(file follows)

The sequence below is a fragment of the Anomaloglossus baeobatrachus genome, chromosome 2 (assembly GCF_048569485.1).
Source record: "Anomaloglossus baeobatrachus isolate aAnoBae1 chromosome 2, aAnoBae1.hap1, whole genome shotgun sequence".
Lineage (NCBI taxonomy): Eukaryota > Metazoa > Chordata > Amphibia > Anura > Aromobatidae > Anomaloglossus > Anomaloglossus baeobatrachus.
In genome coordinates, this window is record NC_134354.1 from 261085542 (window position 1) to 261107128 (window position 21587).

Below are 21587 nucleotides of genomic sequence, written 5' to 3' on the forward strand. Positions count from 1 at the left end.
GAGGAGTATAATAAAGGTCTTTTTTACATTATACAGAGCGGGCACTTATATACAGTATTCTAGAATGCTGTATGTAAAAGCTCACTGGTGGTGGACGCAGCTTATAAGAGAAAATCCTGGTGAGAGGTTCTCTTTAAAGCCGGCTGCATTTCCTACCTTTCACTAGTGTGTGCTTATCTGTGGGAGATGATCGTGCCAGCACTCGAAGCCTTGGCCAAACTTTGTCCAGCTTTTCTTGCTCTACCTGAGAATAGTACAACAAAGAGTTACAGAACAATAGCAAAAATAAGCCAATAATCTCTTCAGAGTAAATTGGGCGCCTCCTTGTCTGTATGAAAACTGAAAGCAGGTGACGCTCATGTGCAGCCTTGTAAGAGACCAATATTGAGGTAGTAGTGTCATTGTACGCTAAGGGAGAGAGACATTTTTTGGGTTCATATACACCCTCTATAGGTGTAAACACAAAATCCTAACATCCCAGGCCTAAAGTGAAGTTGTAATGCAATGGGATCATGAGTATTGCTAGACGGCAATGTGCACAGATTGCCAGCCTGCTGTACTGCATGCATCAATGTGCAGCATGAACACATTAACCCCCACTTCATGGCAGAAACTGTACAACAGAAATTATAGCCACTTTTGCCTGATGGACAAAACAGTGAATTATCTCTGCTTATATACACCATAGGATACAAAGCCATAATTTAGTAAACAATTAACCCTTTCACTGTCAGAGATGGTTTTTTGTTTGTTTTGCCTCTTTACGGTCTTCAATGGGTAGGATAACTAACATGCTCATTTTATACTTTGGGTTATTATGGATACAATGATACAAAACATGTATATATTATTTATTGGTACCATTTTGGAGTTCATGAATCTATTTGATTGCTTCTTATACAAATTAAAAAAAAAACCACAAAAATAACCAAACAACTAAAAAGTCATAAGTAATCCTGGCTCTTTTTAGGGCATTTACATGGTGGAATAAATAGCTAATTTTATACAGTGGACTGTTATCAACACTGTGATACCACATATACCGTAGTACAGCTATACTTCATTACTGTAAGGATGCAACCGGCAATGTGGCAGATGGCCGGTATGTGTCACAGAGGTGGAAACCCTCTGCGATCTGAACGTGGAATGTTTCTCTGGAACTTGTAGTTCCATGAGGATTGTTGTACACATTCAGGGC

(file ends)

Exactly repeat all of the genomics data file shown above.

The sequence below is a fragment of the Anomaloglossus baeobatrachus genome, chromosome 2 (assembly GCF_048569485.1).
Source record: "Anomaloglossus baeobatrachus isolate aAnoBae1 chromosome 2, aAnoBae1.hap1, whole genome shotgun sequence".
Lineage (NCBI taxonomy): Eukaryota > Metazoa > Chordata > Amphibia > Anura > Aromobatidae > Anomaloglossus > Anomaloglossus baeobatrachus.
In genome coordinates, this window is record NC_134354.1 from 261085542 (window position 1) to 261107128 (window position 21587).

Below are 21587 nucleotides of genomic sequence, written 5' to 3' on the forward strand. Positions count from 1 at the left end.
GAGGAGTATAATAAAGGTCTTTTTTACATTATACAGAGCGGGCACTTATATACAGTATTCTAGAATGCTGTATGTAAAAGCTCACTGGTGGTGGACGCAGCTTATAAGAGAAAATCCTGGTGAGAGGTTCTCTTTAAAGCCGGCTGCATTTCCTACCTTTCACTAGTGTGTGCTTATCTGTGGGAGATGATCGTGCCAGCACTCGAAGCCTTGGCCAAACTTTGTCCAGCTTTTCTTGCTCTACCTGAGAATAGTACAACAAAGAGTTACAGAACAATAGCAAAAATAAGCCAATAATCTCTTCAGAGTAAATTGGGCGCCTCCTTGTCTGTATGAAAACTGAAAGCAGGTGACGCTCATGTGCAGCCTTGTAAGAGACCAATATTGAGGTAGTAGTGTCATTGTACGCTAAGGGAGAGAGACATTTTTTGGGTTCATATACACCCTCTATAGGTGTAAACACAAAATCCTAACATCCCAGGCCTAAAGTGAAGTTGTAATGCAATGGGATCATGAGTATTGCTAGACGGCAATGTGCACAGATTGCCAGCCTGCTGTACTGCATGCATCAATGTGCAGCATGAACACATTAACCCCCACTTCATGGCAGAAACTGTACAACAGAAATTATAGCCACTTTTGCCTGATGGACAAAACAGTGAATTATCTCTGCTTATATACACCATAGGATACAAAGCCATAATTTAGTAAACAATTAACCCTTTCACTGTCAGAGATGGTTTTTTGTTTGTTTTGCCTCTTTACGGTCTTCAATGGGTAGGATAACTAACATGCTCATTTTATACTTTGGGTTATTATGGATACAATGATACAAAACATGTATATATTATTTATTGGTACCATTTTGGAGTTCATGAATCTATTTGATTGCTTCTTATACAAATTAAAAAAAAAACCACAAAAATAACCAAACAACTAAAAAGTCATAAGTAATCCTGGCTCTTTTTAGGGCATTTACATGGTGGAATAAATAGCTAATTTTATACAGTGGACTGTTATCAACACTGTGATACCACATATACCGTAGTACAGCTATACTTCATTACTGTAAGGATGCAACCGGCAATGTGGCAGATGGCCGGTATGTGTCACAGAGGTGGAAACCCTCTGCGATCTGAACGTGGAATGTTTCTCTGGAACTTGTAGTTCCATGAGGATTGTTGTACACATTCAGGGC